Go online to find some Wow! facts about the topic of the next unit in the book. It is almost certain that there are facts about the topic that you can find online that will impress your students. All you have to do is google the topic + amazing facts. I just did it with the first topic on my list above, great white sharks, and I found this:

The great white is the largest shark. But a relative of the great white that lived 65 million years ago, Procarcharodon megaladon, was 13 metres long! It was big enough to hunt and kill whales.

It doesn’t sound like much, but it’s probably more interesting than the material in the book. If you can get a modest ‘Wow!’ from the students, they may find the reading text a little more interesting.

4      Students bring their own Wow! facts. (Google homework)

This is basically the same as (3) but the students do the work. Simply give them the topic of the next unit in the book and tell them to bring a ‘Wow!’ fact to the next class. They can of course look up the facts on websites in their own language, but they must write them down in English.

5      Wow! Gap exercise

Find some Wow! facts and ask the student to try to fill in the missing words.

Here are some examples.

1     A Boeing 747’s wingspan is longer than ________________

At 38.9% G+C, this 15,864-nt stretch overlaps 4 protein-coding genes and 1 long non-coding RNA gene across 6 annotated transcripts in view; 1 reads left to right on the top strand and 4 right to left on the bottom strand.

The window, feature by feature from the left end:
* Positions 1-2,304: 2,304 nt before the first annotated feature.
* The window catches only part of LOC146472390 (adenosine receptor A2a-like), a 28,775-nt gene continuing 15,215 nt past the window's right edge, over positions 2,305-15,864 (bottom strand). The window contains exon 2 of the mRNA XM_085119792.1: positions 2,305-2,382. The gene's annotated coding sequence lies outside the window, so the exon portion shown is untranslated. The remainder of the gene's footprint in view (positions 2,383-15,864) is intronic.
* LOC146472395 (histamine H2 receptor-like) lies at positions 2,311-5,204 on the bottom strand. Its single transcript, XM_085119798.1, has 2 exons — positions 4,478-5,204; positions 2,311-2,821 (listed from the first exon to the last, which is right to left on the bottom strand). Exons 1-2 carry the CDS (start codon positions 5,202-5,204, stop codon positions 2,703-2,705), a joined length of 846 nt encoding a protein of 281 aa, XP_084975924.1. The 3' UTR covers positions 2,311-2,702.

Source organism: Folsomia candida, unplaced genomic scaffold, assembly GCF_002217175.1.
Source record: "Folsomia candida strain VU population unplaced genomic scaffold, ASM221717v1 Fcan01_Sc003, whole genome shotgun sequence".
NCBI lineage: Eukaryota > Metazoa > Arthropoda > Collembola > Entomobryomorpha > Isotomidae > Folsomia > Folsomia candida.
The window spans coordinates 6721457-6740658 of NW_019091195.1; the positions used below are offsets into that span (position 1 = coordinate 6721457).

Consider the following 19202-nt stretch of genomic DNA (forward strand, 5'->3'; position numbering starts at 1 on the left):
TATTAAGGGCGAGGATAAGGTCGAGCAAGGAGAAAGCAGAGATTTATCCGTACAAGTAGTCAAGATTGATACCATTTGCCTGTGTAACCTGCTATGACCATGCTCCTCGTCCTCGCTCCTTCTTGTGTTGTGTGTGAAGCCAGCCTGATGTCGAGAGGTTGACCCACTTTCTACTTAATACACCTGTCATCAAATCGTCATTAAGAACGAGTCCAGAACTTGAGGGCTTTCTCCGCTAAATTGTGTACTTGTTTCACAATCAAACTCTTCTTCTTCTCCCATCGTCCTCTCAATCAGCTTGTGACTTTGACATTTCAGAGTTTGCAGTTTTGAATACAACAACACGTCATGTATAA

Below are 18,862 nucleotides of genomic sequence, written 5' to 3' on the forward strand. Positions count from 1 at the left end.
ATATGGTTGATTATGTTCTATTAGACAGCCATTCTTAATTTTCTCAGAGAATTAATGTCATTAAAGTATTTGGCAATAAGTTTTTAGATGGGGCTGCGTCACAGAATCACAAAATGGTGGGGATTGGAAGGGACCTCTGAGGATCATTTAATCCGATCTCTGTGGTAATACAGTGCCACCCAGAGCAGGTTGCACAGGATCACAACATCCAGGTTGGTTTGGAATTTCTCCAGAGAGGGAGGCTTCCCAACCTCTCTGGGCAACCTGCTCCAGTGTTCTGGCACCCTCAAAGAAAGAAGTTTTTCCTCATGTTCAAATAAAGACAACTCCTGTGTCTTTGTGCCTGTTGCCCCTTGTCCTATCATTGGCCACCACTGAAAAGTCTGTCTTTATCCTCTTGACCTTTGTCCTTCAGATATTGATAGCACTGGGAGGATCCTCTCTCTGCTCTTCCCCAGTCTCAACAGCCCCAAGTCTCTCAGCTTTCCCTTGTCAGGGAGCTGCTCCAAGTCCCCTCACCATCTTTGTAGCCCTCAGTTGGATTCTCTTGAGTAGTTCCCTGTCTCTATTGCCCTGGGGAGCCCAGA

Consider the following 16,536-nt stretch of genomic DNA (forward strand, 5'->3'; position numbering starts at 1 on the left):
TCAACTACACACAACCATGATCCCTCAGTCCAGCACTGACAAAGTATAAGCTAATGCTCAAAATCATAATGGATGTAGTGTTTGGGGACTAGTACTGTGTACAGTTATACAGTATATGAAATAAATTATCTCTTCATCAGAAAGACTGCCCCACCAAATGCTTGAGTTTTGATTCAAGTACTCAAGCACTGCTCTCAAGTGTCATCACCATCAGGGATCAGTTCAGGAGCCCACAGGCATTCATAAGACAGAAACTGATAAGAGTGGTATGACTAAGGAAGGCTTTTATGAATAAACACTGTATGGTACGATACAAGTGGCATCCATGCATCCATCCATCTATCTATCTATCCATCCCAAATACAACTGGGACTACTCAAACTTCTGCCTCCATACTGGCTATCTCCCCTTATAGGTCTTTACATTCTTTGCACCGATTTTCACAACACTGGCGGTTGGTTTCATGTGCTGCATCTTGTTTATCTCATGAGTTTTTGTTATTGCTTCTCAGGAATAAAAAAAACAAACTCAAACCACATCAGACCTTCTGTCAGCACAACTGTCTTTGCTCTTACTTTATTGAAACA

(a historic event in the history of aviation)

2     Walt Disney was afraid of _______

3     More than 50% of the people in the world have never ____________

4     It is physically impossible for pigs to ______________

5     In Saratoga, Florida it is illegal to sing while wearing _____.

Do you know the answers? I will send them to Lindsay in a week or so!!

6      Wow! True or False

Finally, do one of the above activities, but add one or two untrue ‘Wow!’ facts. Student have to work out which one/s they thing is/are false.

So how and WHERE do we find Wow Factor material? Very simple, just google Amazing Facts, and you have more Wow! material than you could wish for. And if you want material about a specific topic, do as I did and google Amazing facts + the topic.

Happy Wowing!

Published in: on December 3, 2009 at 3:17 pm  Comments (25)